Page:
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Because You Asked: Will A Mask Help Protect Me From Smoke During Wildfires?

An often-asked question as unhealthy air quality persists in much of Oregon is whether masks offer any protection. As is often the case, the answer is: It depends. Masks can create a false sense of security if not properly selected, fitted and used. Don't expect surgical masks, bandanas, cloth diapers (really, my dad always had one handy for mowing), or other common masks to protect you from smoke exposure.

Specialized masks called “respirators” might be of some benefit if properly selected, fitted, and used. The challenge is that respirators need to be the right size and worn the right way to be effective, and that is difficult for many people to do. This means that people who haven’t had help making sure the respirator fits and that they’re using it right might still be exposed to smoke -- even if they are wearing it.

Most people will find it difficult to use respirators. They can be hard to use in a way that actually protects against smoke because:  
  • First, you have to find one that is marked with the words “NIOSH” and either “N95” or “P100” printed on it, to be sure it’s the right kind.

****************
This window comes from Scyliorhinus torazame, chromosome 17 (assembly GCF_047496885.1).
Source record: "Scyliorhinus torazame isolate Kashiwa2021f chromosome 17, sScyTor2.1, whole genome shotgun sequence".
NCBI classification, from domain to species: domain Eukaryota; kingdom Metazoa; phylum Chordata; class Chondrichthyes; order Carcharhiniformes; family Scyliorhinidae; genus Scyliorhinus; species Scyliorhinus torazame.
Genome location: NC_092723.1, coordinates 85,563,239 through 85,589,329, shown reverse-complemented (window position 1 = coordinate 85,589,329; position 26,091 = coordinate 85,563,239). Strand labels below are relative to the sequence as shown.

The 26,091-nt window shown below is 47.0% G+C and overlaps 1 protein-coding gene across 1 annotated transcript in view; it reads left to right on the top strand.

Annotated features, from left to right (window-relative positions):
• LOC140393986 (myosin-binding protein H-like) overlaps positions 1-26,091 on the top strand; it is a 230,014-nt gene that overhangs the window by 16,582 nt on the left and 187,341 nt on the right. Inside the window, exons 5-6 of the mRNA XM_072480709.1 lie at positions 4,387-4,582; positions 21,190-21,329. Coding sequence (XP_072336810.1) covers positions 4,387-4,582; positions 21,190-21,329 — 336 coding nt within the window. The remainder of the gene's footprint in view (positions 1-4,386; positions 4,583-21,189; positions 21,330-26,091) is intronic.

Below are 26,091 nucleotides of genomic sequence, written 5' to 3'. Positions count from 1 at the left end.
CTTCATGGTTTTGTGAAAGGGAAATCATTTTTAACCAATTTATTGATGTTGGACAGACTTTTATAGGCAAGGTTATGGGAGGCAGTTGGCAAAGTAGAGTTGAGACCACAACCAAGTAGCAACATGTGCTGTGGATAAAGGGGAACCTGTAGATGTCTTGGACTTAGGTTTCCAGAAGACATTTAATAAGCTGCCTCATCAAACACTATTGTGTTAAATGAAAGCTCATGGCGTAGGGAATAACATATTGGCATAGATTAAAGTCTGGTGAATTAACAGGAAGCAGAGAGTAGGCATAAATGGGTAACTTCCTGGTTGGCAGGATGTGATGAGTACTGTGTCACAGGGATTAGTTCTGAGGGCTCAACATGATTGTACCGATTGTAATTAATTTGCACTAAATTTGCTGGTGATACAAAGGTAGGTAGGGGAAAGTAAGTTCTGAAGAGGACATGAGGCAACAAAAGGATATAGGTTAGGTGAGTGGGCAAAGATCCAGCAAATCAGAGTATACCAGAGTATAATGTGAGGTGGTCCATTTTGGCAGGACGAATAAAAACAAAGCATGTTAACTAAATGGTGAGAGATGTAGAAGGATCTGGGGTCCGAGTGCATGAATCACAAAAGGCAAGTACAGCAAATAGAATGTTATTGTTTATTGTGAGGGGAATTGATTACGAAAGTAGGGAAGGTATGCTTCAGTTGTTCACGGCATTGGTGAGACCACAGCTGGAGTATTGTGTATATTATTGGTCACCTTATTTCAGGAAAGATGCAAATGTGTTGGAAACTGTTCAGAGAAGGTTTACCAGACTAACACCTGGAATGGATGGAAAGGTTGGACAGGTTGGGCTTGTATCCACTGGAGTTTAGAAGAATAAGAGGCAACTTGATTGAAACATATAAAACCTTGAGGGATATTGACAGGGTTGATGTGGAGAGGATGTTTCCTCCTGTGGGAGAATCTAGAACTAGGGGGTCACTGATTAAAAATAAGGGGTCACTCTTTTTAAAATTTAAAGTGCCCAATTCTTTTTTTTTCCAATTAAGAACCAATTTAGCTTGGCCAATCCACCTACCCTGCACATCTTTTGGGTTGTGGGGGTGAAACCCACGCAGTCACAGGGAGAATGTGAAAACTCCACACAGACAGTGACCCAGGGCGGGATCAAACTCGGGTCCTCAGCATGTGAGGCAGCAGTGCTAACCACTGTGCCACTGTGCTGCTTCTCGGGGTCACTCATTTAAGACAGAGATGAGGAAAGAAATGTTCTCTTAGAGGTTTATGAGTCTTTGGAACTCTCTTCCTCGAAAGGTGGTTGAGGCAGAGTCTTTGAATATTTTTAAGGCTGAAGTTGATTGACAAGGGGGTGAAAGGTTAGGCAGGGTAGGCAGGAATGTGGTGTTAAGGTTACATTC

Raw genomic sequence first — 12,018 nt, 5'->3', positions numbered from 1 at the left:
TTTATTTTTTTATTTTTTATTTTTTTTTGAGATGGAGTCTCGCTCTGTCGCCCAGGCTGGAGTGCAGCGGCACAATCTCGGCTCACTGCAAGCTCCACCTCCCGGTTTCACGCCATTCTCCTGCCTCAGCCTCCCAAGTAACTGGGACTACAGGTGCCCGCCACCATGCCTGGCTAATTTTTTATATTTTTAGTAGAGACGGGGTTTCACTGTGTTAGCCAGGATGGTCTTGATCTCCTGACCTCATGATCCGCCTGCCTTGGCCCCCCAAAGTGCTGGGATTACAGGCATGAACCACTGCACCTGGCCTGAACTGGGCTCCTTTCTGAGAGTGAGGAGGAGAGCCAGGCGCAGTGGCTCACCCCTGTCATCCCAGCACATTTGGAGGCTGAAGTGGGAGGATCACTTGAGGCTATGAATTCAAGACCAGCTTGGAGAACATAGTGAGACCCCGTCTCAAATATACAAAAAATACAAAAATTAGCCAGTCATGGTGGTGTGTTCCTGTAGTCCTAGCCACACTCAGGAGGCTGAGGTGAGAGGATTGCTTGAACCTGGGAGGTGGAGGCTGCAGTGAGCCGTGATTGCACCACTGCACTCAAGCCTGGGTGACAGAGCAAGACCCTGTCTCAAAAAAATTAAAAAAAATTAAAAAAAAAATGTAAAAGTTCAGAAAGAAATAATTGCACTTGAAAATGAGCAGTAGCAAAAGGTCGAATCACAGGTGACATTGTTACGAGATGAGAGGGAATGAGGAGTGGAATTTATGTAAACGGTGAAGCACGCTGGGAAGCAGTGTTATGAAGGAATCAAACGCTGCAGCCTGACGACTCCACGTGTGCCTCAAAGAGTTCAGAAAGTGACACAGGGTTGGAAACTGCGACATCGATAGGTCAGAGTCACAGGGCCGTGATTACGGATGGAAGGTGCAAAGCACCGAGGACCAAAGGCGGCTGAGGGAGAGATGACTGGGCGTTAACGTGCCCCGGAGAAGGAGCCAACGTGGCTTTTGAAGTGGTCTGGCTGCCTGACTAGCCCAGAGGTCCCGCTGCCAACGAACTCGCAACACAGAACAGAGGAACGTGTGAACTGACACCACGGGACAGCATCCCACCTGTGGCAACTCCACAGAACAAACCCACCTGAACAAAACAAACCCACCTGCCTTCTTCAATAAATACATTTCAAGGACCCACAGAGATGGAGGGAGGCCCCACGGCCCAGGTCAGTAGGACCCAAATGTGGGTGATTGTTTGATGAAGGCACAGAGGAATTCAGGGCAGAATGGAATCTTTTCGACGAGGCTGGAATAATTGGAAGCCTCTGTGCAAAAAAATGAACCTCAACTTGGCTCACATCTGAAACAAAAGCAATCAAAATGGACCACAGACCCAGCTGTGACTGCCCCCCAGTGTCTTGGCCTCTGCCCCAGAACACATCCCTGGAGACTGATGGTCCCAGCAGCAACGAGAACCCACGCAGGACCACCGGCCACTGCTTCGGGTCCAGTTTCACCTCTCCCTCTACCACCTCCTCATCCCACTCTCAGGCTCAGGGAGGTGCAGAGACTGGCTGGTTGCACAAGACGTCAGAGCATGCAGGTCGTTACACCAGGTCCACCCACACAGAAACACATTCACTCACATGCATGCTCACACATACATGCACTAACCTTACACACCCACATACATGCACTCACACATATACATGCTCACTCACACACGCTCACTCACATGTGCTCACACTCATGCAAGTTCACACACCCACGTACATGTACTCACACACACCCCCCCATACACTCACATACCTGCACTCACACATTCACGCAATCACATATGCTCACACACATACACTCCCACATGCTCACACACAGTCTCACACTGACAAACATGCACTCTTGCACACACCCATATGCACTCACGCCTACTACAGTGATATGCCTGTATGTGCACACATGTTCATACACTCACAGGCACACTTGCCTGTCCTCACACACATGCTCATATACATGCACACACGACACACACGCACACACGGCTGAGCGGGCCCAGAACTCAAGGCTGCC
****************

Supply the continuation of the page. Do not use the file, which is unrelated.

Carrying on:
• Selecting the correct size can be difficult without training.
  • The fit of the respirator must be tested to make sure air does not leak around the sides. Leaking air means you aren’t protected from smoke.
  • Facial hair often leads to air leaks, making the respirator ineffective.
  • Respirators can be uncomfortable. Even healthy adults may find that the increased effort required for breathing makes it uncomfortable to wear a respirator for more than short periods of time. Breathing may be even more difficult for those with heart and lung conditions. 
Just to review, if you decide to use a respirator, make sure it is a NIOSH “N95” or “P100”. You’ll need to review how to use it with someone trained to pick the right respirator and show you how to make sure you’ll be protected.